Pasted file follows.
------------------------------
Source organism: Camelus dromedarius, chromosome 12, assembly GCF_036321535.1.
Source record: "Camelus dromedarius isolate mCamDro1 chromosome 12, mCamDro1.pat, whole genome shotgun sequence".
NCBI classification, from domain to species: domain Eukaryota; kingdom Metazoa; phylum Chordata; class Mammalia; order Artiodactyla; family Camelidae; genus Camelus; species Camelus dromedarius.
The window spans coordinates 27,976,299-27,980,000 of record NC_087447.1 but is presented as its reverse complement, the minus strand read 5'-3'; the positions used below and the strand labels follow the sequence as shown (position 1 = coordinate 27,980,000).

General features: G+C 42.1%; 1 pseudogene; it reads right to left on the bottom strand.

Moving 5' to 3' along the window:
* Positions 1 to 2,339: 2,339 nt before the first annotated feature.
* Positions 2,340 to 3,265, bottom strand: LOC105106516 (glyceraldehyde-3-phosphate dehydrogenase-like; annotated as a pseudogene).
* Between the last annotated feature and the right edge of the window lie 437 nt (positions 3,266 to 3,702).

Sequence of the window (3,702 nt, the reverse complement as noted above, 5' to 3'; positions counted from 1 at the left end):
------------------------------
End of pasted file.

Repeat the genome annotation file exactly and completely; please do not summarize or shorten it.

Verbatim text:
Source organism: Camelus dromedarius, chromosome 12, assembly GCF_036321535.1.
Source record: "Camelus dromedarius isolate mCamDro1 chromosome 12, mCamDro1.pat, whole genome shotgun sequence".
NCBI classification, from domain to species: domain Eukaryota; kingdom Metazoa; phylum Chordata; class Mammalia; order Artiodactyla; family Camelidae; genus Camelus; species Camelus dromedarius.
The window spans coordinates 27,976,299-27,980,000 of record NC_087447.1 but is presented as its reverse complement, the minus strand read 5'-3'; the positions used below and the strand labels follow the sequence as shown (position 1 = coordinate 27,980,000).

General features: G+C 42.1%; 1 pseudogene; it reads right to left on the bottom strand.

Moving 5' to 3' along the window:
* Positions 1 to 2,339: 2,339 nt before the first annotated feature.
* Positions 2,340 to 3,265, bottom strand: LOC105106516 (glyceraldehyde-3-phosphate dehydrogenase-like; annotated as a pseudogene).
* Between the last annotated feature and the right edge of the window lie 437 nt (positions 3,266 to 3,702).

Sequence of the window (3,702 nt, the reverse complement as noted above, 5' to 3'; positions counted from 1 at the left end):